Arkansas is part of a shrinking group of states that haven’t started using tax credits, like the Earned Income Tax Credit (EITC), to build their middle class and help people move permanently out of poverty. Arkansas remains among the worst states for overtaxing the poor. We ask low-income families to pay about twice the share of their income to state and local taxes compared to the top earners in our state. Tax credits like the EITC help reverse that. With a refundable state EITC, working families in Arkansas would keep more of what they earn and have a better shot at long-term financial stability and independence. Here’s what researchers in Arkansas and across the country are saying about the EITC:
- EITC Policy Basics from the Center on Budget and Policy Priorities: Take a look at this policy primer for a thorough introduction to how tax credits work and what types of positive impacts they have.
- States who Expanded or Adopted EITC in 2018 from the Institute on Taxation and Economic Policy: ITEP explores the momentum for EITC investment among states in 2018 in this brief. Tax credits are succeeding even in the South, where states like Louisiana have elected to adopt and expand their EITC.
- How EITC Lifts Families- Prosperity Now: In this blog post, find out how the EITC works to move families out of poverty.
- Polling in Arkansas: A recent poll finds strong bipartisan support for an EITC in Arkansas.
- The Arkansas Tax Task Force considers an EITC: The group of legislators meeting to produce a report on recommended tax changes ahead of the 2019 legislative session is considering including an EITC in their final recommendations.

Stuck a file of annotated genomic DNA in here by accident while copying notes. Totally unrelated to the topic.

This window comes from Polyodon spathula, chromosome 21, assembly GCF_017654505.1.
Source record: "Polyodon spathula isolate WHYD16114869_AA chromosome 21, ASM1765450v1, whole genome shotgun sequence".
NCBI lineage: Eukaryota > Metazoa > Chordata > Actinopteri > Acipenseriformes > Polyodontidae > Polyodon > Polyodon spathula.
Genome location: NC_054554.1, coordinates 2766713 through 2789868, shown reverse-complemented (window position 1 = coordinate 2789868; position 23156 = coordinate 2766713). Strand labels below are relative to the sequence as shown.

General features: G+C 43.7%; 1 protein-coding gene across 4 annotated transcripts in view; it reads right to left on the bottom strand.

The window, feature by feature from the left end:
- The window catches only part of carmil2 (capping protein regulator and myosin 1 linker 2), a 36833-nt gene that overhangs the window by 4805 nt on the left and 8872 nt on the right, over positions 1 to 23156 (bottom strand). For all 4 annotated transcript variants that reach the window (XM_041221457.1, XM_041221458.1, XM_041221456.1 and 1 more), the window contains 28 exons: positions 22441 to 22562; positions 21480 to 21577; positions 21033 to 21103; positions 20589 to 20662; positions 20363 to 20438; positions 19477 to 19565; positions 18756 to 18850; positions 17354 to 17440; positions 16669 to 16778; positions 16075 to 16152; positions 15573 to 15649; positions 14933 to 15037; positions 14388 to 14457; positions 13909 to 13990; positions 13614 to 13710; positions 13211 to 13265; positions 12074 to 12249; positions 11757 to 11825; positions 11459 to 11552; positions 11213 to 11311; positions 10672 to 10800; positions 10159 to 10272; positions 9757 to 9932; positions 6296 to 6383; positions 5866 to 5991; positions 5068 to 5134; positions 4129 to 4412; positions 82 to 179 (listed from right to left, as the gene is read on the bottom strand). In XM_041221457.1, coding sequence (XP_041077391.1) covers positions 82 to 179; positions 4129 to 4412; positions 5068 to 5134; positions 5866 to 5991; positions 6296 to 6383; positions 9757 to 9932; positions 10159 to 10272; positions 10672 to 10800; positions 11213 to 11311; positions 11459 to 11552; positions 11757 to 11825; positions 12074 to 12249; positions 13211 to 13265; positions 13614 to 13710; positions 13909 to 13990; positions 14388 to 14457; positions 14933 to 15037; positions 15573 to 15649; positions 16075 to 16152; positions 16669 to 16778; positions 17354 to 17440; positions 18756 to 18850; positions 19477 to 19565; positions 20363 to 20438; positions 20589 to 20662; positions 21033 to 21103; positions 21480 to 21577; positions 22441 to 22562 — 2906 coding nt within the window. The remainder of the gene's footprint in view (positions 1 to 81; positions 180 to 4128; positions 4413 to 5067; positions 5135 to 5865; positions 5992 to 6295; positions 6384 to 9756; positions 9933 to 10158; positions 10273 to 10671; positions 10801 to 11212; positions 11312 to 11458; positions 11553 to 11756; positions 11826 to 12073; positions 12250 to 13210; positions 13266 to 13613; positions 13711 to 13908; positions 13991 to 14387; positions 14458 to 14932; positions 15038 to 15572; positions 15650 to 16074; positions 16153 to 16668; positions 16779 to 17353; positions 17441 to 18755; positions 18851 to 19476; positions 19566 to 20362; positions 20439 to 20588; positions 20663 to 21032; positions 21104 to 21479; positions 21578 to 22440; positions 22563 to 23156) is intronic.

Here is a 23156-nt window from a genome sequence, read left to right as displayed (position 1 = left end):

- Reinforcing the Bridge out of Poverty: An Arkansas EITC – Arkansas Advocates for Children and Families explains the benefits of implementing a state EITC in this report.
- The EITC and the Refundable Child Tax Credit Are Critical to Women’s Economic Security- The National Women’s Law Center: Tax credits are important to build financial security, but this is especially true for female-headed households. This report explores different types of tax credits, and how they are helping women and kids across the county.
- EITC may prevent Child Abuse: Tax Credits for Working Families looks at a new report by the Centers for Disease Control and Prevention. In addition to a history of proven health improvements, this indicates that tax credits may also play a role in reducing child maltreatment.
- Brookings Institute EITC data: This resource has information on EITC eligibility and participation by state and zip code.
- EITC state fact sheets- Center on Budget and Policy Priorities: Arkansas-specific data on EITC data can also be found in the CBPP fact sheets.
- Cost of a state EITC in 2019- Center on Budget and Policy Priorities: The cost of enacting an EITC depends on how many people are likely to participate and what level of EITC a state chooses to enact. Information on the potential cost for 2019 is available in this report by CBPP.
And, as always, you can stay up to date on tax, budget and family economic security issues at the Arkansas Capitol by subscribing to our alerts and updates here.